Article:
Vicar’s Blog

To Love and To Forgive

St. Michael’s Vicarage

Dear People of Alnwick,

Being human, we all need a little bit of escapism.

Perhaps you play bridge or bowls; you may sing in a choir or be a member of a drama group. For those who prefer more solitary pastimes fishing and bird-watching spring to mind; if you are of a more energetic disposition a run or a regular swim might well feature in your leisure time.

Personally, I love a murder/mystery story! Whether it’s watching a DVD with Joan Hickson magnificently portraying Miss Marple in an Agatha Christie ‘whodunnit’ or reading the rather darker writings of the Swedish author Henning Mankell and the exploits of his detective, Inspector Wallander, I can quite easily step out of the real world and its pressures for an hour or so and immerse myself in the story of a skilled crime writer.

Quite by chance, whilst on holiday in Scotland last month, I bought a book entitled ‘The Last Pope’ by the Portugese writer Luis Miguel Rocha. It centres on the mysterious, sudden and untimely death of Pope John Paul I in September 1978.

It is pure escapism – but a few words attributed to the saintly John Paul I struck me forcefully and have remained with me to the extent that I wanted to share them with you.

When his (fictional?) assassin enters his room the Pope asks: ‘Do you know man’s most important qualities?’ and the assassin suggests ‘Dignity and honour.’

‘Dignity and honour are incidental’ replies John Paul I. ‘The most important qualities must be to love and to forgive.’

To love and to forgive.

Here, surely, we have the absolute kernel of what we should be striving for as individual Christians and as a Christian community.

It is often quite a challenge to love and to forgive – especially when it involves people we find it difficult to be alongside or work with – but it is what we are called to do: sometimes once, sometimes more than once.

As we continue our journey through Lent – hopefully trying in a number of different ways to grow in grace and holiness – perhaps we should all take the opportunity to dwell on those words and see where we may have to make amends or ‘up our game’ as followers of the one who loved us so much that he sent his only Son to die for our sins.

If all of us did, we may not change the whole world – but we could make a significant start on that little bit of it where the good God has placed us at present …

‘Forgive our sins as we forgive’ you taught us, Lord, to pray;
but you alone can grant us grace to live the words we say.

How can your pardon reach and bless the unforgiving heart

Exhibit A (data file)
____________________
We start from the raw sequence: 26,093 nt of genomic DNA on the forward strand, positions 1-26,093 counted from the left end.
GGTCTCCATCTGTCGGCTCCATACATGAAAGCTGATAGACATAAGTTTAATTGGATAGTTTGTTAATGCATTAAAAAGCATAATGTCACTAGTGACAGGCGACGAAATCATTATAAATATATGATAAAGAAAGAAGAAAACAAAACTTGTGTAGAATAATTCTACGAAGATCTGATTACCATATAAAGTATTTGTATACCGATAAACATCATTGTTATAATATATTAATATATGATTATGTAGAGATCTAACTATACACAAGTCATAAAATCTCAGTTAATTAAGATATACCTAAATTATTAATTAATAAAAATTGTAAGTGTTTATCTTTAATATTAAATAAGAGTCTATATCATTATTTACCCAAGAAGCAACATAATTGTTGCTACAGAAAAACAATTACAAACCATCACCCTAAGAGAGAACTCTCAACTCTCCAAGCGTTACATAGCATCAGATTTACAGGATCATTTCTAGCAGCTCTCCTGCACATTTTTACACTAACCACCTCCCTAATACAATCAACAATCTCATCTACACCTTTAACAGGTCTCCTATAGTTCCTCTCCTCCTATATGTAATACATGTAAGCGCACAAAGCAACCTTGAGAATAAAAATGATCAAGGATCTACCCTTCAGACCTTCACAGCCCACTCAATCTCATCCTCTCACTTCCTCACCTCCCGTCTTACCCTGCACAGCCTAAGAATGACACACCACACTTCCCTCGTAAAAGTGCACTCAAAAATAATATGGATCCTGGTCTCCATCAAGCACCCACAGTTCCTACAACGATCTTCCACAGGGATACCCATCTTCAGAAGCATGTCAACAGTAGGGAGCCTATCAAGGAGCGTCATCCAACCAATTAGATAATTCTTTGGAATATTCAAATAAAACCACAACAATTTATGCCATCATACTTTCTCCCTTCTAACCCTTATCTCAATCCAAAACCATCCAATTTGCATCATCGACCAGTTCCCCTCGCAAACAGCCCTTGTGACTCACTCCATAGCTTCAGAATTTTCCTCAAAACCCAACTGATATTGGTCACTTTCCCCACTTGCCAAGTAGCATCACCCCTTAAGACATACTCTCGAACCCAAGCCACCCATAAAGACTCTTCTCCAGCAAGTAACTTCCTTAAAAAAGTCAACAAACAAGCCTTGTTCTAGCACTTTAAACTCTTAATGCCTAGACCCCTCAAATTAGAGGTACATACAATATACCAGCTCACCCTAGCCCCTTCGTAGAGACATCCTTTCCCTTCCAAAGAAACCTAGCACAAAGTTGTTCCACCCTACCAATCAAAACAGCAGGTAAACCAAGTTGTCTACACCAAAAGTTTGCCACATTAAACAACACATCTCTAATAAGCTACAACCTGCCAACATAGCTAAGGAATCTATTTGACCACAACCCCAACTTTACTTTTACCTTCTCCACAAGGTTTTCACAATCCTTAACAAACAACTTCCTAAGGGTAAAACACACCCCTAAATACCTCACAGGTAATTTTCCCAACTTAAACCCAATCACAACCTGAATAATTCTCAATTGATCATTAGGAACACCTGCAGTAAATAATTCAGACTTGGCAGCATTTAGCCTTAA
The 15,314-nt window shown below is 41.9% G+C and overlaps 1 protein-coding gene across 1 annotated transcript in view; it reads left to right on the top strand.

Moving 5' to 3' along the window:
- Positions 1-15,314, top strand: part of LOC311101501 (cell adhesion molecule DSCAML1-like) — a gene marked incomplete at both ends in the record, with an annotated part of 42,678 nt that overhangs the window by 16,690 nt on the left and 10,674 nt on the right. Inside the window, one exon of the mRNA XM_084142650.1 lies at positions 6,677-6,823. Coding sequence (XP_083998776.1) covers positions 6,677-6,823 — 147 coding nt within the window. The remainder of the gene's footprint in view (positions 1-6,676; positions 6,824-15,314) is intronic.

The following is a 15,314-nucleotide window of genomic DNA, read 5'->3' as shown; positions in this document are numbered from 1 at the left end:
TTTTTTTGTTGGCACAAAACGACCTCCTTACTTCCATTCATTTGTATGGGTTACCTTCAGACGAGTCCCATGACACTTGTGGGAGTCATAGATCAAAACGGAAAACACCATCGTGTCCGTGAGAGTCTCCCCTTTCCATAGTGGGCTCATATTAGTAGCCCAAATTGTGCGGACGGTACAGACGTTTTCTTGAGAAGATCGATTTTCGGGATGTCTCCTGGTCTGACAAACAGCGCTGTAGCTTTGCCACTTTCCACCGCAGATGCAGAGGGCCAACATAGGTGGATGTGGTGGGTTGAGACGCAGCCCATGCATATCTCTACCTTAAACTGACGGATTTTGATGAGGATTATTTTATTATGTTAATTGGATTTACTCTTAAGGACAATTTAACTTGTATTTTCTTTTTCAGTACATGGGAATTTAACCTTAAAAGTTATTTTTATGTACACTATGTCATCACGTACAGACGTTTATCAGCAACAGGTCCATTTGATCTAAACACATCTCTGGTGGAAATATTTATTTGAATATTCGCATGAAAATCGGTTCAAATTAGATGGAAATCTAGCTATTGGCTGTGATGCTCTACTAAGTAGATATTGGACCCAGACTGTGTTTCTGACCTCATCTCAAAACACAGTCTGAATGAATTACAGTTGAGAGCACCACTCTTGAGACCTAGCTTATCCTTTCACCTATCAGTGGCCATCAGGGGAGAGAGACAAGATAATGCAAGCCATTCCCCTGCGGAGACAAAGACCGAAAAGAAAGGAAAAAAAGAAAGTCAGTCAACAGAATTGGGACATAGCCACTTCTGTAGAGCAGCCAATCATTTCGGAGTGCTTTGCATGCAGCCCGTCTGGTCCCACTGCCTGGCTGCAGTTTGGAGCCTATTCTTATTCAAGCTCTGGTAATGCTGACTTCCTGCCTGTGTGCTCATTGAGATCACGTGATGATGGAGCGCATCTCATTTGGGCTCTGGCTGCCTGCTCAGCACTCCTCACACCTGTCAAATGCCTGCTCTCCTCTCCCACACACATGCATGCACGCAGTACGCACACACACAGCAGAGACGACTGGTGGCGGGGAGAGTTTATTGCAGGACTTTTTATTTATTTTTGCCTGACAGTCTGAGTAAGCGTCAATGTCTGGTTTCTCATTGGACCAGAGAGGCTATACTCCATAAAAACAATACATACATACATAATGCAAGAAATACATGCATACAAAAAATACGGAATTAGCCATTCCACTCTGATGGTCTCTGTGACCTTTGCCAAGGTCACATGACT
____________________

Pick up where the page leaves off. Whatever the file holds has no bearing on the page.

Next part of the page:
that broods on wrongs, and will not let old bitterness depart?

In blazing light your Cross reveals the truth we dimly knew,
how small the debts men owe to us, how great our debt to you.

Lord, cleanse the depths within our souls, and bid resentment cease;
then, reconciled to God and man, our lives will spread your peace.

(R. E. Herklots 1905—87)

With every blessing,


The Support of God

St. Michael’s Vicarage

Dear People of Alnwick,

Whilst on a recent course at Church House all the participants were all asked to write down a particularly happy moment that we could recall from our childhood.

My choice was the day I learned to ride my bicycle.

It didn’t come easily. After the stability of a “three-wheeler”, I just couldn’t seem to get my balance. For many Sunday afternoons my Dad ran alongside me with his hand on the seat to steady me but, as soon as I looked behind and saw he had let go, off I would come!

Then, a few weeks later, on another Sunday afternoon, my sister said to me: “If you’d been able to ride your bicycle you could have taken this book to my friend’s house.”

Out came the bike and off I went – albeit in a rather unsteady manner! Was it because of the “challenge” – or was it because I was six months older and had grown a little nearer the pedals? Whatever the reason, I was now more confident and (at least in that department) no longer needed the steadying, reassuring hand of my Father.

But, truth to tell, we all need a little support sometimes.  Someone to hold on to us when the going gets tough, when we’re unsure of our ground, when our confidence fails and we feel ourselves slipping.

And the message from the Bible is that we have such a one in God.

“For I, the Lord your God, hold your right hand; it is I who say to you, ‘Do not fear, I will help you.’  I am the Lord, I have called you in righteousness, I have taken you by the hand and kept you.”
 (Isaiah 41: 13 & 42: 6)

Across the ages God has reiterated this promise to support us along the journey of life; to stay close by our side so that, in times of crisis, we can rely upon him to keep us safe.

There were moments when I felt I’d never ride my new bicycle.  We all have moments like that.  But, just as my Dad’s steadying hand helped me gain the confidence I needed to stay on two wheels, so the knowledge of God’s constant presence can give us the confidence we need, when we need it.

And so we thank God for his constant guidance throughout our lives: for the reassurance that he is always there to encourage, strengthen and support us.